The sequencing samples in this study included C2C12 cells control group (NC group), C2C12 cells high glucose (25 mmol/L) treated group (H group) and C2C12 cells high glucose (25 mmol/L) + liraglutide (200 nmol/L) treated group (HL group). Total RNA was extracted from cell samples using Trizol kit. Firstly, the mRNA was enriched and fragmented. Then, cDNA synthesis, terminal repair and connector linking were performed. Subsequently, polymerase chain reaction (PCR) reaction and product recovery were performed to complete the preparation of the library. Agilent 2100 BioAnalyzer was used to detect library quality. The Illumina HiSeq high-throughput sequencing platform was used to sequence cDNA library. Fastp was used for quality control of sequencing raw data. Specifically, adapter sequence, 5’ segment, 3’ segment, bases with quality < 20 and reads with N > 10% were trimmed. In addition, small fragments with length less than 25 bp after quality trimming were discarded. Hisat2 (version 2.1.0, https://ccb.jhu.edu/software/hisat2/index.shtml) was used to align the clean data after quality control to the human reference genome. Stringtie (version 1.3.3b, http://ccb.jhu.edu/software/stringtie/) calculates the fragments per kilobase of exon model per million mapped reads (FPKM) value of each gene / transcript in the sample according to the results in Hisat2, and used this value as the expression level of mRNA in the sample.

Differential expression analysis of mRNA

The DESeq2 package was used to identify differentially expressed-mRNAs (DE-mRNAs) [19]. Differential expression analysis is mainly divided into three steps: (1) Standardize the original read count, mainly to correct the sequencing depth; (2) The hypothesis test probability (P-value) was calculated by statistical model; (3) Multiple hypothesis test correction (Benjiamini and Hochberg method) was performed to obtain padj value (also known as corrected P value or false discovery rate). The filter parameters were set to padj < 0.05 and |log2FoldChange (log2FC)|> 1.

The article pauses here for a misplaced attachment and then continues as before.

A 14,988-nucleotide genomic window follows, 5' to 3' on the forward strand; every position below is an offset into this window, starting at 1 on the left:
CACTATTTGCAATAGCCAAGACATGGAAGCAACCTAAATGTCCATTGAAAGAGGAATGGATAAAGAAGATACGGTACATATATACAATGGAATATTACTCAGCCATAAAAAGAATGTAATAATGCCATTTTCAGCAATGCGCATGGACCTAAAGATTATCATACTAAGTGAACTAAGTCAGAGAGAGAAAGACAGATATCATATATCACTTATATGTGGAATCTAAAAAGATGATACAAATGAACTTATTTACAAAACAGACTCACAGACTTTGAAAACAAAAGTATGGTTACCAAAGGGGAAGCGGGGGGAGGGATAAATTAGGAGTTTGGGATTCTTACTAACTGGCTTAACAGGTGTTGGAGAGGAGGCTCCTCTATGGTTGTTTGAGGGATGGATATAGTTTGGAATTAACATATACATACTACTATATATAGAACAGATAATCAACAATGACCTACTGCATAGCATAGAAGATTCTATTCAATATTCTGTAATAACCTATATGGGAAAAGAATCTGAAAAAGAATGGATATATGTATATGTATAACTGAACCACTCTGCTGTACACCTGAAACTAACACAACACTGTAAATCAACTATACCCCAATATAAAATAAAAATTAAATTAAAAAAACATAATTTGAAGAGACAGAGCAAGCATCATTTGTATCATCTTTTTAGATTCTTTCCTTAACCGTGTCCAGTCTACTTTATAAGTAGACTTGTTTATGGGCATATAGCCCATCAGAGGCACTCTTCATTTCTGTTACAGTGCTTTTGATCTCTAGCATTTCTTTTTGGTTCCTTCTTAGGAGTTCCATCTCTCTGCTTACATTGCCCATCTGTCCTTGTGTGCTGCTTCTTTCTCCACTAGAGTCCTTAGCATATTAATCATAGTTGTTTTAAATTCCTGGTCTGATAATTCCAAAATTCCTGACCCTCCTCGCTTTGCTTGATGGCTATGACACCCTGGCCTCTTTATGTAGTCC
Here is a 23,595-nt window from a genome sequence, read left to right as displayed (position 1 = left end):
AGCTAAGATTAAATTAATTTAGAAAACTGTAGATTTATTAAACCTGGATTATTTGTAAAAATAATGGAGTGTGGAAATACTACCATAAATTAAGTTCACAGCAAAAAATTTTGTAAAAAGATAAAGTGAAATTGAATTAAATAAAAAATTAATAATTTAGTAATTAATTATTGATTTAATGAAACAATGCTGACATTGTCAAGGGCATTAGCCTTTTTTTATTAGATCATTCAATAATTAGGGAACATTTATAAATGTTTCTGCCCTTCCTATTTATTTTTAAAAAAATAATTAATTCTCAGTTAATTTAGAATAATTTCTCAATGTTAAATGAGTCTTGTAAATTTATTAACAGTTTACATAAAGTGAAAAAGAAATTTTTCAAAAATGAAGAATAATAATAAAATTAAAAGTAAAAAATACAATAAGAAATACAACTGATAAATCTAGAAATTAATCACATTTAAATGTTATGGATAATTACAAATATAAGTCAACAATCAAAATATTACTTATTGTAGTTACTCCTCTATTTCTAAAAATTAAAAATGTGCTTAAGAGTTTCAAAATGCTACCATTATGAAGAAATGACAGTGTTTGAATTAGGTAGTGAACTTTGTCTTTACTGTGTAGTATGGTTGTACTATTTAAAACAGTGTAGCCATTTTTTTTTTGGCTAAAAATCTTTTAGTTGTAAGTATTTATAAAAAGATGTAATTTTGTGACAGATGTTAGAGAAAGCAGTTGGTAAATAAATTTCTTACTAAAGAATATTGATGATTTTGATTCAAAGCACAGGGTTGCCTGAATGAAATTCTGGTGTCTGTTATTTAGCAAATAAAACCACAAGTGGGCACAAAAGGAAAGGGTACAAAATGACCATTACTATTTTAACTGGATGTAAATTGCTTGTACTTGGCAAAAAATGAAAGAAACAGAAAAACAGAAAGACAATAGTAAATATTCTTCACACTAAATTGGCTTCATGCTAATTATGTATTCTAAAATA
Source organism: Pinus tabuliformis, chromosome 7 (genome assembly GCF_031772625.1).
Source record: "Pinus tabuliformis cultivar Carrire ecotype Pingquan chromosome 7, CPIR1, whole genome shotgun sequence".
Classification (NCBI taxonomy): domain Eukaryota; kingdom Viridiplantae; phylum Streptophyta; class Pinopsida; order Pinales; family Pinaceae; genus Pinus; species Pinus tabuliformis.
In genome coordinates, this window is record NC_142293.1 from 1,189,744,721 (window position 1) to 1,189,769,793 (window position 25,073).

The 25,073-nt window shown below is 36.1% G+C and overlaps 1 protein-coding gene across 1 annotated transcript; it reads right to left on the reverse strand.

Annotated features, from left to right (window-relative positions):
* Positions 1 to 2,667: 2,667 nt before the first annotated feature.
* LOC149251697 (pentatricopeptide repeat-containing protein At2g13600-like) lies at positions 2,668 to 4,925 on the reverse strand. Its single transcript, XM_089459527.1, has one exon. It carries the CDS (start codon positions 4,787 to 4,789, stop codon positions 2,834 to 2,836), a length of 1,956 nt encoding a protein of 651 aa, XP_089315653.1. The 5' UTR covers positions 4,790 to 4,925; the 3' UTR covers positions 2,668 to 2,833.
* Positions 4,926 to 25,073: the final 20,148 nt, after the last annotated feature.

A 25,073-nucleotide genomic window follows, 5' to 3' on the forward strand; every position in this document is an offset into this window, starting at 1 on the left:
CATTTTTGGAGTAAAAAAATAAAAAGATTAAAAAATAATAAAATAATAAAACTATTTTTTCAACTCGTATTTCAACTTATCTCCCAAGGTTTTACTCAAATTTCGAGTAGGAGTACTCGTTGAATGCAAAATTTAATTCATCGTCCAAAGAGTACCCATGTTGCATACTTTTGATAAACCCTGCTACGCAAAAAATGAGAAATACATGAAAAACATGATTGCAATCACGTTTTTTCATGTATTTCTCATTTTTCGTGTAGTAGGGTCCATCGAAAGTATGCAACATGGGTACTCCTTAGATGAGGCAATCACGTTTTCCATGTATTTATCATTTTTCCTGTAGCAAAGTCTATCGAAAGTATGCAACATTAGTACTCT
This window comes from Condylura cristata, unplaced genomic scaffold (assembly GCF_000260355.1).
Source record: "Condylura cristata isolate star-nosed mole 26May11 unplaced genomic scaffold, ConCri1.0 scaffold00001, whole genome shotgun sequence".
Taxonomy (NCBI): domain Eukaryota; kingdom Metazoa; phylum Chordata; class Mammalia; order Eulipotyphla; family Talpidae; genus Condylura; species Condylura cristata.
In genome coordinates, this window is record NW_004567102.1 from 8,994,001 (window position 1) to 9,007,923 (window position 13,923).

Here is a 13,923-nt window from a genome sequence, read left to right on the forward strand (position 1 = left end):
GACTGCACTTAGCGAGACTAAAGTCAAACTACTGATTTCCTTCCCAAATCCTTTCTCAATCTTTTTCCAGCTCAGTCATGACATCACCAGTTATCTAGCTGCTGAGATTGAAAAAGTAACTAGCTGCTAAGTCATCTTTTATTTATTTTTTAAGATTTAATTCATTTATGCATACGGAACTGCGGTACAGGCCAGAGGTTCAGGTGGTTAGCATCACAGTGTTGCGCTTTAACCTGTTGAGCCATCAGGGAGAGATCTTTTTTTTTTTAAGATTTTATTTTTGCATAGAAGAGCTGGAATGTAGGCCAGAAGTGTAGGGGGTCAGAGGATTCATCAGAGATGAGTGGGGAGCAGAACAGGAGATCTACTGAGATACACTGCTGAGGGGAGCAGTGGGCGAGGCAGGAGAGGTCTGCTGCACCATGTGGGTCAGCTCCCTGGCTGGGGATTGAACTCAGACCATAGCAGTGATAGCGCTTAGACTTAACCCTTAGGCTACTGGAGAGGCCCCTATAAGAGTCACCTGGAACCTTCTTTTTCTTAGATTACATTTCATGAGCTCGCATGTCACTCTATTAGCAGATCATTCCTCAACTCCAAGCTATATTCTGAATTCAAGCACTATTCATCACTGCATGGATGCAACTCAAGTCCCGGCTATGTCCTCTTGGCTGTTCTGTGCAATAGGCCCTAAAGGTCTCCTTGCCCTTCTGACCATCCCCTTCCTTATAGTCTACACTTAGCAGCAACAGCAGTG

Functional annotation of common DE-mRNAs

Functional annotation was performed on the common DE-mRNAs of up-regulated DE-mRNAs in H_VS_NC group and down-regulated DE-mRNAs in HL_VS_H group, as well as the common DE-mRNAs of down-regulated DE-mRNAs in H_VS_NC group and up-regulated DE-mRNAs in HL_VS_H group. David database (https://david.ncifcrf.gov/tools.jsp) was used for Gene Ontology (GO) and Kyoto Encyclopedia of Genes and Genomes (KEGG) functional enrichment analysis of common DE-mRNAs. The screening criteria was P-value < 0.05.

Identification of multicentric DE-mRNAs

In order to explore the interaction between common DE-mRNAs, a protein–protein interaction (PPI) network was constructed based on the STRING database (https://string-db.org/). Then, import the results obtained in the STRING database into Cytascape software (http://www.cytoscape.org/). Subsequently, maximum neighborhood component (MNC), degree, edge percolated component (EPC) and closeness in the Cytoscape-CytoHubba plug-in were used to screen multicentric DE-mRNAs.

Analysis of alternative splicing (AS)

RMATS (http://rnaseq-mats.sourceforge.net/index.html) is a software developed for the analysis of AS for RNA-seq data. It can not only classify AS events, but also analyze the differences of AS events between different samples. The screening criteria for differentially AS events were false discovery rate (FDR) < 0.05 and |IncLevelDifference|> 0.05. RMATS divides the identified AS events into skipped exon (SE), alternative 5' splice site (A5SS), alternative 3' splice site (A3SS), mutually exclusion exon (MXE) and retained intron (RI).

Real-time PCR validation